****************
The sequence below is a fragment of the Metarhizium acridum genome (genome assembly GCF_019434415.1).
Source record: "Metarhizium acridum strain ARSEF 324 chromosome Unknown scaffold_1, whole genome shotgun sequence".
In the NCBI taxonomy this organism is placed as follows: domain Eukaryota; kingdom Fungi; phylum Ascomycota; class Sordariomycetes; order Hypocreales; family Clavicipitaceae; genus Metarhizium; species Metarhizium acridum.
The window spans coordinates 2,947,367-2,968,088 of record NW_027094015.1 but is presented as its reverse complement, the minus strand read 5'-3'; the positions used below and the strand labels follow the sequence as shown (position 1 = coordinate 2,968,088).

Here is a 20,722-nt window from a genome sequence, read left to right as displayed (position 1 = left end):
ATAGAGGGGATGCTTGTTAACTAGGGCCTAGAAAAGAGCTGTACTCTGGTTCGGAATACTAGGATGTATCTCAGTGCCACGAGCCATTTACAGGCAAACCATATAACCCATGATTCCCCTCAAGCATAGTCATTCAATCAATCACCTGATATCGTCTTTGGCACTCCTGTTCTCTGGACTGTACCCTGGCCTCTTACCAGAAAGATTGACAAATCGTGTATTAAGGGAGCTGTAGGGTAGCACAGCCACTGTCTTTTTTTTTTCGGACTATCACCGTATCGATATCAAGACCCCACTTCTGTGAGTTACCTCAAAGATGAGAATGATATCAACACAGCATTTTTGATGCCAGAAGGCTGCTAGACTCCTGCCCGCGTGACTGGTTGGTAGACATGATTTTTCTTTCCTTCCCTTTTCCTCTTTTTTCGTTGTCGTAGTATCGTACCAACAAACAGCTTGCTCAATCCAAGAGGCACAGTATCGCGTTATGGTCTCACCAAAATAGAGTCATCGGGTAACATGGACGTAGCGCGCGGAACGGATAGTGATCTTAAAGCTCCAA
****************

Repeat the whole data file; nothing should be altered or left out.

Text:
The sequence below is a fragment of the Metarhizium acridum genome (genome assembly GCF_019434415.1).
Source record: "Metarhizium acridum strain ARSEF 324 chromosome Unknown scaffold_1, whole genome shotgun sequence".
In the NCBI taxonomy this organism is placed as follows: domain Eukaryota; kingdom Fungi; phylum Ascomycota; class Sordariomycetes; order Hypocreales; family Clavicipitaceae; genus Metarhizium; species Metarhizium acridum.
The window spans coordinates 2,947,367-2,968,088 of record NW_027094015.1 but is presented as its reverse complement, the minus strand read 5'-3'; the positions used below and the strand labels follow the sequence as shown (position 1 = coordinate 2,968,088).

Here is a 20,722-nt window from a genome sequence, read left to right as displayed (position 1 = left end):
ATAGAGGGGATGCTTGTTAACTAGGGCCTAGAAAAGAGCTGTACTCTGGTTCGGAATACTAGGATGTATCTCAGTGCCACGAGCCATTTACAGGCAAACCATATAACCCATGATTCCCCTCAAGCATAGTCATTCAATCAATCACCTGATATCGTCTTTGGCACTCCTGTTCTCTGGACTGTACCCTGGCCTCTTACCAGAAAGATTGACAAATCGTGTATTAAGGGAGCTGTAGGGTAGCACAGCCACTGTCTTTTTTTTTTCGGACTATCACCGTATCGATATCAAGACCCCACTTCTGTGAGTTACCTCAAAGATGAGAATGATATCAACACAGCATTTTTGATGCCAGAAGGCTGCTAGACTCCTGCCCGCGTGACTGGTTGGTAGACATGATTTTTCTTTCCTTCCCTTTTCCTCTTTTTTCGTTGTCGTAGTATCGTACCAACAAACAGCTTGCTCAATCCAAGAGGCACAGTATCGCGTTATGGTCTCACCAAAATAGAGTCATCGGGTAACATGGACGTAGCGCGCGGAACGGATAGTGATCTTAAAGCTCCAA